Many Angelenos are fortunate enough to live near the city’s tienditas oaxaqueñas, Oaxacan mini-markets in neighborhoods like Hollywood, West LA, Koreatown, and Mid-City. These tienditas are where such coveted products as tlayudas, natural quesillo (string cheese), and hierba santa can invigorate a pantry. They are also community centers, which is what JSP Mini Market was when it opened in 2014: a gathering place for Indigenous Zapotecos from Oaxaca’s Sierra Norte. “I’m known around here as Sol Wbichh Bdechj, Sol de Betaza in Zapoteco (Sol from Betaza),” says Soledad Montalvo, owner of the Pico-Union tiendita that rebranded as Betaza Minimarket in August.

Montalvo, who was born in San Melchor Betaza, has had her ups and downs at this sunny beacon of Sierra Norte folkways along West Pico Boulevard, opposite the clusters of weeping fig trees that shade some of the area’s many Oaxacan and Central American businesses. Five years ago she sold the market; in 2020, her husband Romeo Monterrubio, a well-known Oaxacan banda music composer, passed away. His passing led Montalvo back to her community. “More people came to know me after he passed away,” she says. At this tiendita, named after his hometown, locals stop by for Oaxacan foods and traditional Sierra Norte cuisine served on the sidewalk in front.

Montalvo wears her culture on her sleeve.

Outside the market is a street rig with a plancha run by Flor Pérez, a traditional cook from Asunción Nochixtlán, who prepares Montalvo’s recipes from Sierra Norte. “I change the menu every day,” says Montalvo, who serves breakfast dishes in the mornings, closes for lunch, then fires up the grill in the evenings for antojitos like tlayudas, large corn tortillas brushed with lard and black bean paste and dressed in shredded cabbage and quesillo.

Montalvo — dressed in a white huipil and huaraches from her pueblo — wears her culture on her sleeve. She had “Sol from Betaza” tattooed in Zapoteco on her inner left arm, with a pair of red and dark green inked suns — one kissing the other on the forehead. The tattoo design represents Montalvo’s nickname, Sol (Sun), and her brand of aguardiente produced in Betaza. The nostalgia for San Melchor Betaza resonates throughout the market’s displays of sweets, herbs, and chiles, like the bright orange, fleshy chile manzano displayed on the front counter. It’s the kind of grab-and-go item that makes this market unique.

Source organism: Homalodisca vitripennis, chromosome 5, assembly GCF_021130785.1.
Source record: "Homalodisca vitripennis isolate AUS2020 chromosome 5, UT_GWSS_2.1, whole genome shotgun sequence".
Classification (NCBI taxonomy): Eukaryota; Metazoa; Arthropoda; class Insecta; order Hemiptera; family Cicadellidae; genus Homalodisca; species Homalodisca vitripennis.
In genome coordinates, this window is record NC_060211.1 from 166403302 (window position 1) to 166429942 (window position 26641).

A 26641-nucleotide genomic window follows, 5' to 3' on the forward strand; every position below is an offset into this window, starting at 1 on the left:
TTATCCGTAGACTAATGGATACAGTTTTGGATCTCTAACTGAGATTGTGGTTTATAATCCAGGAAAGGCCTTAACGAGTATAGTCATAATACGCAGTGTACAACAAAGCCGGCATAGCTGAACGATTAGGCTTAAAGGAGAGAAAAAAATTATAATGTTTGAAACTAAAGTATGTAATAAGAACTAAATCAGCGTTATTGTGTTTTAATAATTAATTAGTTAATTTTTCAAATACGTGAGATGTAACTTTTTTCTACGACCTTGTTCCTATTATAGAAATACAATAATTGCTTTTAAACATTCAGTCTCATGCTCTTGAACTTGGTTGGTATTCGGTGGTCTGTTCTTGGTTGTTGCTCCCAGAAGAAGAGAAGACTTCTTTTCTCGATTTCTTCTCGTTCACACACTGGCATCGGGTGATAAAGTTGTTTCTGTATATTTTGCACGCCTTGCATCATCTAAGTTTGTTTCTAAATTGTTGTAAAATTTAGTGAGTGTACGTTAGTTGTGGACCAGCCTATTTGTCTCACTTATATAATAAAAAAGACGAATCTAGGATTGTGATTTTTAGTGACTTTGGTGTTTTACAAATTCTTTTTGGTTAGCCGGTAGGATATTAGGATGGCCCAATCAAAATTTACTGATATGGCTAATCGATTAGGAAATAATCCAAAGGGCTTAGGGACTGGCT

Regional breads like pan de yema, pan amarillo, and pan de panela are brought in from Oaxaca, as well as familiar Oaxacan quelites (wild greens) and tostadas used to make chilaquiles. In the rear of the market are general groceries, also called abarrotes. The market carries sugar-coated pan dulce from Oaxacan-owned Venice Bakery, as well as corn tortillas and masa from La Yalaltequita (also owned by Venice Bakery).

“These are frijoles de la Sierra Mixe,” says Montalvo, showing off a bag of black, café, and cranberry-colored beans that glisten like polished stones. “We use these beans for the pellizcadas.” Empanadas are griddled on the comal and then filled with mushrooms, huitlacoche, flor de calabaza, and amarillo, a thick liquid of herbs and toasted chiles. In other parts of Mexico, like CDMX, these are known as quesadillas. Betaza calls these thin, flat rounds of cooked masa pellizcada, which are moistened with unrefined lard, coated with black bean paste, and then filled with strands of quesillo. It’s a typical antojito serrano (from the Sierra Norte) enlivened by Montalvo’s smoky orange salsa, a blend of dried jalapeño and toasted pumpkin seeds.

During breakfast, a huevo de comal, typically an egg cooked on a clay comal until it’s just solid, but, in this case, fried on a flat top grill, is available with or without fragrant hierba santa. (Just get it with the hierba santa.)

In the evening, the supper crowd comes for the grill.

On occasion, the market sells stuffed oblong memelas de frijol, studded with whole beans resembling eyes and eaten with unrefined lard, salsa, and sometimes black beans. Depending on the day, diners can try caldo de costilla, a ceremonial stew of dried beef ribs served with tamales de frijol, molotes (masa dumplings), or barbacoa de borrego and consomé. In the evening, the supper crowd comes for the grill.

Customers from Sierra Norte drop by for coveted tacos blandos de moronga, large handmade corn tortillas toasted on the comal and then filled with black beans, quesillo, and blood sausage from Alfonso Martínez of Poncho’s Tlayudas. It’s then rolled into their familiar cylindrical “tacos de rancho,” which could pass for open-ended burritos but made with a large corn tortilla. Another option is spicy chile relleno tacos prepared with imported chile de agua. In a city awash in specialty markets that serve international residents, Montalvo’s market is a thriving outpost for Indigenous people from Santiago Zoochila, Hidalgo Yalalag, and San Melchor Betaza, and diners curious to experience the range of Oaxacan cuisine LA has to offer.

Betaza Minimarket is located at 2601 West Pico Boulevard, Los Angeles, (213) 263-9110. It’s open from 7:30 a.m. to 9:30 p.m., seven days a week; it serves dinner from 5 p.m. to 9:30 p.m. Monday through Friday.

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